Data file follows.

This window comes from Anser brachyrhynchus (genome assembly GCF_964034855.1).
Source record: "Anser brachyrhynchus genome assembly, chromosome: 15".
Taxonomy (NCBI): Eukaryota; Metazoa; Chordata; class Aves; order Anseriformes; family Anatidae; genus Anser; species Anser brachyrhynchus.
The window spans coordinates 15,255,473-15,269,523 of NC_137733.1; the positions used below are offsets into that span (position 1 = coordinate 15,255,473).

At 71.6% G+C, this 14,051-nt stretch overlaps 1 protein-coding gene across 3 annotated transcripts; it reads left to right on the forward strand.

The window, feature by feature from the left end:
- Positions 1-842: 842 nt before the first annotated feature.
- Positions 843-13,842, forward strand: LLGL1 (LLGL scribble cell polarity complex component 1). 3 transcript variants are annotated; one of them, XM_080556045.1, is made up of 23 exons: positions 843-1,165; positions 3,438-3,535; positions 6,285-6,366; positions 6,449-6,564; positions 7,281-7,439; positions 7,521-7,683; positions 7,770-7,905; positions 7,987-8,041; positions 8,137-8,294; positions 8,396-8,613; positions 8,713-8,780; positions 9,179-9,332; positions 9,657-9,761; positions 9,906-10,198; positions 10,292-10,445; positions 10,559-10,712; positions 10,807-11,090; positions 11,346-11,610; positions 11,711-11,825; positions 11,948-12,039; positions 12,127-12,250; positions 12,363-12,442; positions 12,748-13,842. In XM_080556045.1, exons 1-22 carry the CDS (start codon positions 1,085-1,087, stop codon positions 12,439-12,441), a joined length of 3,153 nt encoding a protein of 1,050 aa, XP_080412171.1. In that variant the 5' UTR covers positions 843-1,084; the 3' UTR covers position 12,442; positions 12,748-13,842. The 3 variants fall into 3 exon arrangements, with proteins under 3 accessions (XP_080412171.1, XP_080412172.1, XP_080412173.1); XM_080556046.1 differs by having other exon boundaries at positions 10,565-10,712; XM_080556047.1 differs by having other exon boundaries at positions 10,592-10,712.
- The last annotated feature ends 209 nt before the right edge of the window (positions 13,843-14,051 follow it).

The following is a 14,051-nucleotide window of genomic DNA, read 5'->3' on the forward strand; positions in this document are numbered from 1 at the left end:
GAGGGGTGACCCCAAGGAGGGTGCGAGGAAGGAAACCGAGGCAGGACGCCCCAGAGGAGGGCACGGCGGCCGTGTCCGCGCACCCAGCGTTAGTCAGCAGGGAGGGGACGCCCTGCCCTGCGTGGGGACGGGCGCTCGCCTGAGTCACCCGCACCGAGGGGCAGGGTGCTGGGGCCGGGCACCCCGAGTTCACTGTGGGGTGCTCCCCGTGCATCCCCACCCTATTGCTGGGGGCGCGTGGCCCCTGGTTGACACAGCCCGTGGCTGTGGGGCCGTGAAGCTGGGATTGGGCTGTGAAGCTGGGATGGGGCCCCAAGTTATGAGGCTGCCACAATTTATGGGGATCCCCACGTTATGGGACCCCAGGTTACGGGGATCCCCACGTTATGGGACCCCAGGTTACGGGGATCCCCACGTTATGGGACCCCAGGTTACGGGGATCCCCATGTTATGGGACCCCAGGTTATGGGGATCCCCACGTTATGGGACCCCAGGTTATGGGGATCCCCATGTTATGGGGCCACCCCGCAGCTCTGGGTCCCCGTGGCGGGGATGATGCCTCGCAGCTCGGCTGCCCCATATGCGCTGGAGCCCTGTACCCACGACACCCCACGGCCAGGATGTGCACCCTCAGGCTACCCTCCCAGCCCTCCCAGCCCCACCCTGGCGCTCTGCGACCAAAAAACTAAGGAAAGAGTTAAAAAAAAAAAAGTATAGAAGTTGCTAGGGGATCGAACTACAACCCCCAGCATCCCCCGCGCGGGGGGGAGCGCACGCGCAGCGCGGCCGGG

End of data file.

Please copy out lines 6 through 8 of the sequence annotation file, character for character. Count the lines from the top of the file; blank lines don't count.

The window, feature by feature from the left end:
- Positions 1-842: 842 nt before the first annotated feature.
- Positions 843-13,842, forward strand: LLGL1 (LLGL scribble cell polarity complex component 1). 3 transcript variants are annotated; one of them, XM_080556045.1, is made up of 23 exons: positions 843-1,165; positions 3,438-3,535; positions 6,285-6,366; positions 6,449-6,564; positions 7,281-7,439; positions 7,521-7,683; positions 7,770-7,905; positions 7,987-8,041; positions 8,137-8,294; positions 8,396-8,613; positions 8,713-8,780; positions 9,179-9,332; positions 9,657-9,761; positions 9,906-10,198; positions 10,292-10,445; positions 10,559-10,712; positions 10,807-11,090; positions 11,346-11,610; positions 11,711-11,825; positions 11,948-12,039; positions 12,127-12,250; positions 12,363-12,442; positions 12,748-13,842. In XM_080556045.1, exons 1-22 carry the CDS (start codon positions 1,085-1,087, stop codon positions 12,439-12,441), a joined length of 3,153 nt encoding a protein of 1,050 aa, XP_080412171.1. In that variant the 5' UTR covers positions 843-1,084; the 3' UTR covers position 12,442; positions 12,748-13,842. The 3 variants fall into 3 exon arrangements, with proteins under 3 accessions (XP_080412171.1, XP_080412172.1, XP_080412173.1); XM_080556046.1 differs by having other exon boundaries at positions 10,565-10,712; XM_080556047.1 differs by having other exon boundaries at positions 10,592-10,712.